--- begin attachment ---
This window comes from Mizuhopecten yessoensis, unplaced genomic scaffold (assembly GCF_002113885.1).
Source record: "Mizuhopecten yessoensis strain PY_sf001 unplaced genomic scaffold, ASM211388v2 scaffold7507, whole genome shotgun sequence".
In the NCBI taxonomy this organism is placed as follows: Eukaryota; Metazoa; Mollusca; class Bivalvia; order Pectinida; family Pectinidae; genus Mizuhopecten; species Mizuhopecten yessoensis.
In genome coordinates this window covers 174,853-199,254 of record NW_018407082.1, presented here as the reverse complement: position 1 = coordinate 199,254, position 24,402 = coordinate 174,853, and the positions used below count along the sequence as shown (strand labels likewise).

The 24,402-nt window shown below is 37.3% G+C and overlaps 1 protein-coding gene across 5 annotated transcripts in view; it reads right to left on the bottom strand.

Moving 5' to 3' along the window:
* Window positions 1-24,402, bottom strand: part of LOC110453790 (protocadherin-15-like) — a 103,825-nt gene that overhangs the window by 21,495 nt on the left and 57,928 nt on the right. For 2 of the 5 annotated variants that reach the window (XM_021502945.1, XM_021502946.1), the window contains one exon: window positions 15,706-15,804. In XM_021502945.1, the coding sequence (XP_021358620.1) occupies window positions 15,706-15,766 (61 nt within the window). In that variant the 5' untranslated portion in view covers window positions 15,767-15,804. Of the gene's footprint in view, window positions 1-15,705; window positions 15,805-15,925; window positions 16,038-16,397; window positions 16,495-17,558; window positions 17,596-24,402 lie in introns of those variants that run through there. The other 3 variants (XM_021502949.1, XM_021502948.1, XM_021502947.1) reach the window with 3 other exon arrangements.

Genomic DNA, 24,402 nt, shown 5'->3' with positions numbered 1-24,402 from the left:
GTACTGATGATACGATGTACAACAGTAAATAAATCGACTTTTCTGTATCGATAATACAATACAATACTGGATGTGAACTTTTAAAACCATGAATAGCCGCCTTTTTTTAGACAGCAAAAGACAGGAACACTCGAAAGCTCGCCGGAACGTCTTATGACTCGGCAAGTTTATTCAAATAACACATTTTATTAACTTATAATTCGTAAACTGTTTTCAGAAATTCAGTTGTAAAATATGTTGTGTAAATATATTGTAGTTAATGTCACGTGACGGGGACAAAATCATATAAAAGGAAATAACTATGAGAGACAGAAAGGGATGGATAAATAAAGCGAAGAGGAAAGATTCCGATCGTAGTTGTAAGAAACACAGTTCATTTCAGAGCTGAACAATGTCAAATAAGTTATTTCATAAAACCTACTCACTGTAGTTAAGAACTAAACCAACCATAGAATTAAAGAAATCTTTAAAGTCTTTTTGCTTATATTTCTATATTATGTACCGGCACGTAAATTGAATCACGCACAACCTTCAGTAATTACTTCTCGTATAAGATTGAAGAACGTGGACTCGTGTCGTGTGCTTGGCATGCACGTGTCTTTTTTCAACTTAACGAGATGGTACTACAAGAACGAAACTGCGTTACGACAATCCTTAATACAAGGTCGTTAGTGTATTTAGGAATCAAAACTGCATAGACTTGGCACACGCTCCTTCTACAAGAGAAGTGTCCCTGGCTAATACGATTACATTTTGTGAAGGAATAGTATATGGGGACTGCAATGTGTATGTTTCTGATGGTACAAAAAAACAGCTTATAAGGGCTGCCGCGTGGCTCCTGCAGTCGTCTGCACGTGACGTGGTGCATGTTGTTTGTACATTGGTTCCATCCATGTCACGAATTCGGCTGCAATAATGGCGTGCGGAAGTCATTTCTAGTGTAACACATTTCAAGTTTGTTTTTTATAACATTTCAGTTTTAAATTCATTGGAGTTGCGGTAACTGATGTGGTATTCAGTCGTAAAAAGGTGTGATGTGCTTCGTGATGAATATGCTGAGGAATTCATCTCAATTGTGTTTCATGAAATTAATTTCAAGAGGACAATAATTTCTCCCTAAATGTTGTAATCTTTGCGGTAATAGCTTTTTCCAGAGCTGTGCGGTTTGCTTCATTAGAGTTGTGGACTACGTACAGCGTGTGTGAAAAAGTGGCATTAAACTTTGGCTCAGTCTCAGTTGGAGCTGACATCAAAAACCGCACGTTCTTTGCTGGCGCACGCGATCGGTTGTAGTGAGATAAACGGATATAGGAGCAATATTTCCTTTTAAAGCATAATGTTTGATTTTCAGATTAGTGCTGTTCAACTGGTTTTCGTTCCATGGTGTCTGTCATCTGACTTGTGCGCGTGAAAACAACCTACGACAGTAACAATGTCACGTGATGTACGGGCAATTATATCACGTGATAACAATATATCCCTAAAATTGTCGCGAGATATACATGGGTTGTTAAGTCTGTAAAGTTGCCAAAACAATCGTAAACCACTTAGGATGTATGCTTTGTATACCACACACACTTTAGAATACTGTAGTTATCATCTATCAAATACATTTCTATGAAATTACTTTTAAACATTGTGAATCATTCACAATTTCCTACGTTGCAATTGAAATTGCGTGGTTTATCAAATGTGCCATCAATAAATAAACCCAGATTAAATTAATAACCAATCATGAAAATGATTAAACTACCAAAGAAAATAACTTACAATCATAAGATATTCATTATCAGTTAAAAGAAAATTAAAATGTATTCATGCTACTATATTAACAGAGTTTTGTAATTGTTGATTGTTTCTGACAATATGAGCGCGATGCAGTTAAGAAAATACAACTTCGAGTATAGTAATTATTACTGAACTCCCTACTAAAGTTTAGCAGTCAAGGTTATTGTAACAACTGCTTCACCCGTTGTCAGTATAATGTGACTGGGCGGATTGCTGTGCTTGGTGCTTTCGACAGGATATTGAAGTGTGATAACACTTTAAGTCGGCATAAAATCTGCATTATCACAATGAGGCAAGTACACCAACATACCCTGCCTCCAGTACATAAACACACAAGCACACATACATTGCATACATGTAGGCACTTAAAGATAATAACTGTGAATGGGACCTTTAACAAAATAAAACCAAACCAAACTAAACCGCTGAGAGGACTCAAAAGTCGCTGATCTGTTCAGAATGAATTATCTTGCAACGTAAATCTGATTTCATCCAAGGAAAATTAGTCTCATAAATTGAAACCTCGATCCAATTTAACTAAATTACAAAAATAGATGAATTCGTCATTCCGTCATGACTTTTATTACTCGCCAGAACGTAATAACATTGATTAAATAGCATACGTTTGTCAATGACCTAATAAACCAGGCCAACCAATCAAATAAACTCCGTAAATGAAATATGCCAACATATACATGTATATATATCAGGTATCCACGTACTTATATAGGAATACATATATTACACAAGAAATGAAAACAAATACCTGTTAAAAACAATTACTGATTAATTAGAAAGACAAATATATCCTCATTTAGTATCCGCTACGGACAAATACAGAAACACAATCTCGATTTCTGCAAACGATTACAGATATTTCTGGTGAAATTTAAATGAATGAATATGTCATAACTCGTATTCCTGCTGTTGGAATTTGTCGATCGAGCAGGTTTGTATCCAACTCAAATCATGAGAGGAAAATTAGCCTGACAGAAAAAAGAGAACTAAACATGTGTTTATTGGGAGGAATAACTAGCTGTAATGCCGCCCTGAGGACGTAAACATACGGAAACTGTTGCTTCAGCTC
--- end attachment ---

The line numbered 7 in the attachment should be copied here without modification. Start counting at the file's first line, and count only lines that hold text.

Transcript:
* Window positions 1-24,402, bottom strand: part of LOC110453790 (protocadherin-15-like) — a 103,825-nt gene that overhangs the window by 21,495 nt on the left and 57,928 nt on the right. For 2 of the 5 annotated variants that reach the window (XM_021502945.1, XM_021502946.1), the window contains one exon: window positions 15,706-15,804. In XM_021502945.1, the coding sequence (XP_021358620.1) occupies window positions 15,706-15,766 (61 nt within the window). In that variant the 5' untranslated portion in view covers window positions 15,767-15,804. Of the gene's footprint in view, window positions 1-15,705; window positions 15,805-15,925; window positions 16,038-16,397; window positions 16,495-17,558; window positions 17,596-24,402 lie in introns of those variants that run through there. The other 3 variants (XM_021502949.1, XM_021502948.1, XM_021502947.1) reach the window with 3 other exon arrangements.